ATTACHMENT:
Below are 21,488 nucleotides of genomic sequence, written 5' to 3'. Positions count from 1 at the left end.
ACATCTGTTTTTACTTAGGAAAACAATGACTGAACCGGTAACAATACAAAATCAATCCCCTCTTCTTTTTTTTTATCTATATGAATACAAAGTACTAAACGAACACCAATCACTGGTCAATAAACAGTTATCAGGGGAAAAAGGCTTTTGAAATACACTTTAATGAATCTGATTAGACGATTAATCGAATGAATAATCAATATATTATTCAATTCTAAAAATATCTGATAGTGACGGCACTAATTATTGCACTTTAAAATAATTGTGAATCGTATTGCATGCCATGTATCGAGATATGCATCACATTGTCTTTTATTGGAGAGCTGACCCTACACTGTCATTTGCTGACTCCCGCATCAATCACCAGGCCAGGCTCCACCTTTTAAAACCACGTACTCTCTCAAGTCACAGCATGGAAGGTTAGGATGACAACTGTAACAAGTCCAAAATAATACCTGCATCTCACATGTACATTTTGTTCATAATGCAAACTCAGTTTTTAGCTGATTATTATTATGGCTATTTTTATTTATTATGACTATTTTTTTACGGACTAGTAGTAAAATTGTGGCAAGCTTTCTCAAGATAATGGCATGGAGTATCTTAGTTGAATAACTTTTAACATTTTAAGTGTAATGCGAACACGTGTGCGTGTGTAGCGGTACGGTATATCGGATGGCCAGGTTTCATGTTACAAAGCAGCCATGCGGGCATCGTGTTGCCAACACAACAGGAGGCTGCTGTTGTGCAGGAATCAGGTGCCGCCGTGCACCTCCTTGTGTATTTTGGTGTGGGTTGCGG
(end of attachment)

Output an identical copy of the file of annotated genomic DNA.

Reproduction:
Below are 21,488 nucleotides of genomic sequence, written 5' to 3'. Positions count from 1 at the left end.
ACATCTGTTTTTACTTAGGAAAACAATGACTGAACCGGTAACAATACAAAATCAATCCCCTCTTCTTTTTTTTTATCTATATGAATACAAAGTACTAAACGAACACCAATCACTGGTCAATAAACAGTTATCAGGGGAAAAAGGCTTTTGAAATACACTTTAATGAATCTGATTAGACGATTAATCGAATGAATAATCAATATATTATTCAATTCTAAAAATATCTGATAGTGACGGCACTAATTATTGCACTTTAAAATAATTGTGAATCGTATTGCATGCCATGTATCGAGATATGCATCACATTGTCTTTTATTGGAGAGCTGACCCTACACTGTCATTTGCTGACTCCCGCATCAATCACCAGGCCAGGCTCCACCTTTTAAAACCACGTACTCTCTCAAGTCACAGCATGGAAGGTTAGGATGACAACTGTAACAAGTCCAAAATAATACCTGCATCTCACATGTACATTTTGTTCATAATGCAAACTCAGTTTTTAGCTGATTATTATTATGGCTATTTTTATTTATTATGACTATTTTTTTACGGACTAGTAGTAAAATTGTGGCAAGCTTTCTCAAGATAATGGCATGGAGTATCTTAGTTGAATAACTTTTAACATTTTAAGTGTAATGCGAACACGTGTGCGTGTGTAGCGGTACGGTATATCGGATGGCCAGGTTTCATGTTACAAAGCAGCCATGCGGGCATCGTGTTGCCAACACAACAGGAGGCTGCTGTTGTGCAGGAATCAGGTGCCGCCGTGCACCTCCTTGTGTATTTTGGTGTGGGTTGCGG